Once Works Well was pure technology. Now it seeks merely to divert.
Pansy subjects - Verse! Opera! Domestic trivia! - are now commonplace.
The 300-word limit for posts is retained. The ego is enlarged

Friday, 24 June 2011

At 30 deg C the mind starts to soften

SJdlB 3. Where it’s not just the grasshopper that becomes a burden but the strimmer. Next door started up yesterday after a prolonged bout of horseplay in our pool (we’ve been joined by granddaughter Bella and her boyfriend). This morning, as I hang out the washing, the other neighbour contributes a succession of roaring arias.

I can’t complain. These are not lawns that would be recognised as such in Epsom or Wilmslow. The grass is scrappy and parched, the ground pebbly and the contours random. No place for the stately Qualcast or even the mediaeval scythe.

As I proceed from pegging out the rewarding biggies (a pair of trousers, a bath towel) to the fiddly small stuff (socks, knickers, a bra) yesterday’s droner shouts his thanks for retrieving his wheelie bin and pushing it up the steep track to our two villas. An accidental gesture since I thought it was ours. He shrugs and a butterfly negotiates my washing line. Not a day for architecture – it rarely is here in oven-hot Languedoc. Culture is contained in the wafer confines of the Kindle: 29 titles including Ovid’s Metamorphosis and (more June-like) The Forsyte Saga. Plus much Arnold Bennett.

I return to the balcony to write this: down below the soccer ball is kicked desultorily as Younger Daughter floats backwards and forwards in an inflatable dinghy. We’re off to lunch soon, after which we’ll buy l’Equipe and read about Sunday’s thrilling Canadian GP.

Did you expect intellectuals straining at the leash?

The tenses may suggest otherwise but we're home now.

The above were tagged pêches plats at Clermont l’Hérault street market. Their flavour is unaffected by their flatness. Melons here hit your palate with the strength of chilis.


Plutarch said...

The peaches have the same name at our local greengrocer - flat peaches. They are are remarkably juicy.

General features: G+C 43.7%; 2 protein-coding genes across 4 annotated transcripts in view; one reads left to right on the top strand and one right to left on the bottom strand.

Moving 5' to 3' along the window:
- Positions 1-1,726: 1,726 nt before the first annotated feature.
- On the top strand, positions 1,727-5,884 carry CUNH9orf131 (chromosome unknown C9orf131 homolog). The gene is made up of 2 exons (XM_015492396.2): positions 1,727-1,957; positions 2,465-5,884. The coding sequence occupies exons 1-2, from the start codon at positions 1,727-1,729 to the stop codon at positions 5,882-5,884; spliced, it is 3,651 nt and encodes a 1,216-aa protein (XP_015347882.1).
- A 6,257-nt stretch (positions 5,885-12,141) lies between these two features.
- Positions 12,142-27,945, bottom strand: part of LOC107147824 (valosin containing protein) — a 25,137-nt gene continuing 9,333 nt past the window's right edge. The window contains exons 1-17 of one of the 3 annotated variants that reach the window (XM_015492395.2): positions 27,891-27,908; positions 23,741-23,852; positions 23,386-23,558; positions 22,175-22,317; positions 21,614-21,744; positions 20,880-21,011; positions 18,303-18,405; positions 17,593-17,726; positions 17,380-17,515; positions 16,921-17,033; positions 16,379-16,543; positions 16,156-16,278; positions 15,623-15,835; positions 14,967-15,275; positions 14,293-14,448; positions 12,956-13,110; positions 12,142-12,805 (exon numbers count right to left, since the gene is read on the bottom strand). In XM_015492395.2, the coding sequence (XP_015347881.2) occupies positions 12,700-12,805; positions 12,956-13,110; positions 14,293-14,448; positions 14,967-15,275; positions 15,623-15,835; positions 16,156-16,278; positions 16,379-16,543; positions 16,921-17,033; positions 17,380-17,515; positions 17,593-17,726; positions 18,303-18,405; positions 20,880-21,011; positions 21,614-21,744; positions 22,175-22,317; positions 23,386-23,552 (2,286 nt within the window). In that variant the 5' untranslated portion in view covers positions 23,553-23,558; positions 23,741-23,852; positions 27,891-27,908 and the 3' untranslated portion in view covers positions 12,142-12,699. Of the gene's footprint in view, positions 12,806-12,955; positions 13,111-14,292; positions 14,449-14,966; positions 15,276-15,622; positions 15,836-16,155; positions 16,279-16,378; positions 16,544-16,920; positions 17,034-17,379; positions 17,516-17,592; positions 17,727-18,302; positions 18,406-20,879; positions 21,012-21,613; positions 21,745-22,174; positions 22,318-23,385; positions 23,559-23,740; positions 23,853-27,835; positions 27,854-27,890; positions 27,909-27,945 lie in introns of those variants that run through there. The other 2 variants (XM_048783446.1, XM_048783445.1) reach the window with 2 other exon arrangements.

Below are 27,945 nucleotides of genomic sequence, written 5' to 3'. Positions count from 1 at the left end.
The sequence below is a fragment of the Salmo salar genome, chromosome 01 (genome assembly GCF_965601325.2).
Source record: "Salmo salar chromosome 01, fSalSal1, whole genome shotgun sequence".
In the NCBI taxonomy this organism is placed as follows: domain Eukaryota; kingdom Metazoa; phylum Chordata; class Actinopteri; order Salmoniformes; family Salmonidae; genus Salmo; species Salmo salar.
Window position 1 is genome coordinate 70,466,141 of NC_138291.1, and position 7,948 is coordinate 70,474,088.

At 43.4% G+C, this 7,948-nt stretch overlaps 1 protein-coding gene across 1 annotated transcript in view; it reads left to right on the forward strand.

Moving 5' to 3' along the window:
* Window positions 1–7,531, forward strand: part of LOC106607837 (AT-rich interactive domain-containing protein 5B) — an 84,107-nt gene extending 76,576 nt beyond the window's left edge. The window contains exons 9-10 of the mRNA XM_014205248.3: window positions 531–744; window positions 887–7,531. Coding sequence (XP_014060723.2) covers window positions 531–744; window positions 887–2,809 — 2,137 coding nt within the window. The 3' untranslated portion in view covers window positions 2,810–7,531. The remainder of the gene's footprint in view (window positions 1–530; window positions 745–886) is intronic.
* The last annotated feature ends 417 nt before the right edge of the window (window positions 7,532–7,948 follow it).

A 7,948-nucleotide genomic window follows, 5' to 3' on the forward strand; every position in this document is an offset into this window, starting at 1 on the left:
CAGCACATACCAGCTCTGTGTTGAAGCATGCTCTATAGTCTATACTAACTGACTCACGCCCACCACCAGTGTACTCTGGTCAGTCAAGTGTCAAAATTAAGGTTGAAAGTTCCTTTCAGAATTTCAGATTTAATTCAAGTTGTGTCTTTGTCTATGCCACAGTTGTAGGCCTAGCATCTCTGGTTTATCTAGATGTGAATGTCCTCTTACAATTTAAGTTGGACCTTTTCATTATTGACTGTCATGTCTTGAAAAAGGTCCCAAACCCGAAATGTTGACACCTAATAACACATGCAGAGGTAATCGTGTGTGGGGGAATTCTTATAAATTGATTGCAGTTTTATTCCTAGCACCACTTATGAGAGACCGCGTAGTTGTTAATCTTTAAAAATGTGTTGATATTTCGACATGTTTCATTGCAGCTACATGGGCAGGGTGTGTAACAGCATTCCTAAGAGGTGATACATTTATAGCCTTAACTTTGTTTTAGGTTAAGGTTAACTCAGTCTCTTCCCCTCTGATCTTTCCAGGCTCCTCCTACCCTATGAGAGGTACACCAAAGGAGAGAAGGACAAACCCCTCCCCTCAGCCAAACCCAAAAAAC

Sir Hugh said...

Are you using somebody's iPhone to blog?

Barrett Bonden said...

Plutarch: I agree.

Sir Hugh: No, I've been home since last Sunday (June 19)

The Crow said...

Around here (PA and Louisiana, at least), those peaches are called donut peaches. Concur about their juiciness.

Hattie said...

I have Ovid on my Kindle, too. I also have games and such which I don't think are available outside of the U.S. yet.
I am so homesick for Europe! Not a possibility this year what with grandkids to visit, music festivals, and a Caribbean cruise coming up in Dec.
OH boo hoo poor me.
Have a wonderful wonderful summer!

Anne said...

What a lovely languid post.

herhimnbryn said...

They are calle doughnut peaches here. Have you every tried fresh peach with just a little freshly cracked black pepper? Divine.

You are welcome to your 30 deg. It's down to 17 here now, perfect.

herhimnbryn said...
This comment has been removed by the author.
herhimnbryn said...

Posted twice apologies. Also calleD!

Barrett Bonden said...

The Crow: More graphic, more idiomatic. I'm even prepared to spell donut the way you do.

Hattie: I only need one electronic game and that's solitaire. I play it while I'm on the phone to certain selected callers.

Anne: Thanks, you got it in one: languor (hard to spell) was what i was I was after.

HHB: I've heard of that with strawberries and even tried it. It's OK but it evokes censorious stares from those I'm sharing the table with. In Oz I suppose it's live and let live. Thanks for giving two HHBs (perhaps three) for the price of one. You may delete from the blog but not the sidling email.

Rouchswalwe said...

I've not laughed so hard in a long, long time. Thank you, BB!!! *(yes, you get three, count them, three exclamation marks).